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RAPID COMMUNICATION Oculomotor Control of Primary Eye Position Discriminates Between

Oculomotor Control of Primary Eye Position Discriminates Between
Translation and Tilt
Department of Neurology, University Hospital Zu¨rich, CH-8091, Switzerland; and Department of Surgery
(Otolaryngology), University of Mississippi Medical Center, Jackson, Mississippi 38677
Hess, Bernhard J. M. and Dora E. Angelaki. Oculomotor control tion of Listing's plane is the state of ocular vergence (Mok
of primary eye position discriminates between translation and tilt. et al. 1992).
J. Neurophysiol. 81: 394­398, 1999. We have previously shown When the head dynamically rotates in space, for example,
that fast phase axis orientation and primary eye position in rhesus during off-vertical axis rotations, it has been shown that
monkeys are dynamically controlled by otolith signals during head
vestibulo-ocular reflex (VOR) fast phase eye positions alsorotations that involve a reorientation of the head relative to gravity.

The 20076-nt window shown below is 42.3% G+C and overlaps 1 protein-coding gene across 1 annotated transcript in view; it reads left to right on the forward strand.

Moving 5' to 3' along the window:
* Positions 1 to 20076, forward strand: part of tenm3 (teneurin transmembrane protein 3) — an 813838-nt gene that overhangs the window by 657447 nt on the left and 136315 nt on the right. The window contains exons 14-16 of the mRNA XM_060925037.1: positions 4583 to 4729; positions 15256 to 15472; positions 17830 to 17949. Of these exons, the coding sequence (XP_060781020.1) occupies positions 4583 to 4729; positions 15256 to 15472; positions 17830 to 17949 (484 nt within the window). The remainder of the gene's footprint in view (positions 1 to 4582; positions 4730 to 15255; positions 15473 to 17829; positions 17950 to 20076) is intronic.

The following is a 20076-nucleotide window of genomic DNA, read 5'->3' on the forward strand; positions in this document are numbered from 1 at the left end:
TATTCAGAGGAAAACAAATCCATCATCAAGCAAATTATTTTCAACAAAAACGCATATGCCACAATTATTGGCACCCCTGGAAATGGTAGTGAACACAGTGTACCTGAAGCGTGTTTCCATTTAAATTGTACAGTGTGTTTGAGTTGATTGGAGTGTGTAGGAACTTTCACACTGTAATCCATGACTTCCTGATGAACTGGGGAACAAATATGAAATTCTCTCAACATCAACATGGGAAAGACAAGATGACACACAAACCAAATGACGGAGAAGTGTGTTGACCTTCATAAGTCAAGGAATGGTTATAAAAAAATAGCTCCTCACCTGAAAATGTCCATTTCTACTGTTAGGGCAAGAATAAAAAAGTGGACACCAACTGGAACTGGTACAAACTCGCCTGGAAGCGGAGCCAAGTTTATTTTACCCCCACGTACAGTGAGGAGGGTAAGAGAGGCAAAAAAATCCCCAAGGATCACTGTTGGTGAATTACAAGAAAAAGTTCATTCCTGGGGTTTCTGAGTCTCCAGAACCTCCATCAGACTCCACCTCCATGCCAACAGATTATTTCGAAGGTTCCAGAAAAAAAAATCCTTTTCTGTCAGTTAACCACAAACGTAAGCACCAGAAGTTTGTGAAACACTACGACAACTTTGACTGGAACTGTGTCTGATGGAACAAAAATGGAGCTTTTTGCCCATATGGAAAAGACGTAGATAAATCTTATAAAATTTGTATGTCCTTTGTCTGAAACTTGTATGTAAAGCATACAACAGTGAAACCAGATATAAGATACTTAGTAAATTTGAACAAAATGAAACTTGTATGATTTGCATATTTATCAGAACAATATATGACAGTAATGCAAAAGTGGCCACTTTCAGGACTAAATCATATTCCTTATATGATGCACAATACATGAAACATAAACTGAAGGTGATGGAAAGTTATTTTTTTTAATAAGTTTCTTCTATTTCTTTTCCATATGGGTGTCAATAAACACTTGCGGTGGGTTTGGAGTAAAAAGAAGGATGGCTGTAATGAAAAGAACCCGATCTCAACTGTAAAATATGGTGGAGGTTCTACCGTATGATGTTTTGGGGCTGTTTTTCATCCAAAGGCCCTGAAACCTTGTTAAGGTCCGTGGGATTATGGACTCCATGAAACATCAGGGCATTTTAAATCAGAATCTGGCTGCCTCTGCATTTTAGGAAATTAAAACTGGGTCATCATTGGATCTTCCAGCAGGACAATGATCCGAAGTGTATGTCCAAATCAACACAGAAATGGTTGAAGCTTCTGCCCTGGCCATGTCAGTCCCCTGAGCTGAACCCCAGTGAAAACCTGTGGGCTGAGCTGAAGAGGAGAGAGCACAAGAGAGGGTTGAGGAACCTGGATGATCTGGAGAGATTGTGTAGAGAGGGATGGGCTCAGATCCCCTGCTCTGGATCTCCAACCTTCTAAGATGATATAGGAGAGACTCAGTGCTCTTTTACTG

maintain a planar organization as do visually guided sac-Because of the inherent ambiguity associated with primary otolith
cades with the head stationary. In this case, however, thereafferent coding of linear accelerations during head translation and
is a robust and consistent gravity-dependent shift and/or tilttilts, a similar organization might also underlie the vestibulo-ocular
of fast phase displacement planes (and thus primary posi-reflex (VOR) during translation. The ability of the oculomotor
system to correctly distinguish translational accelerations from tion), yet through angles much greater than those observed
gravity in the dynamic control of primary eye position has been in static tilt positions (Hess and Angelaki 1997a,b). For
investigated here by comparing the eye movements elicited by example, during rotation of the head about its yaw axis
sinusoidal lateral and fore-aft oscillations (0.5 Hz { 40 cm, equiva- in a tilted position, torsional and vertical primary position


Source: Angelaki, Dora - Department of Anatomy and Neurobiology, Washington University in St. Louis


Collections: Biology and Medicine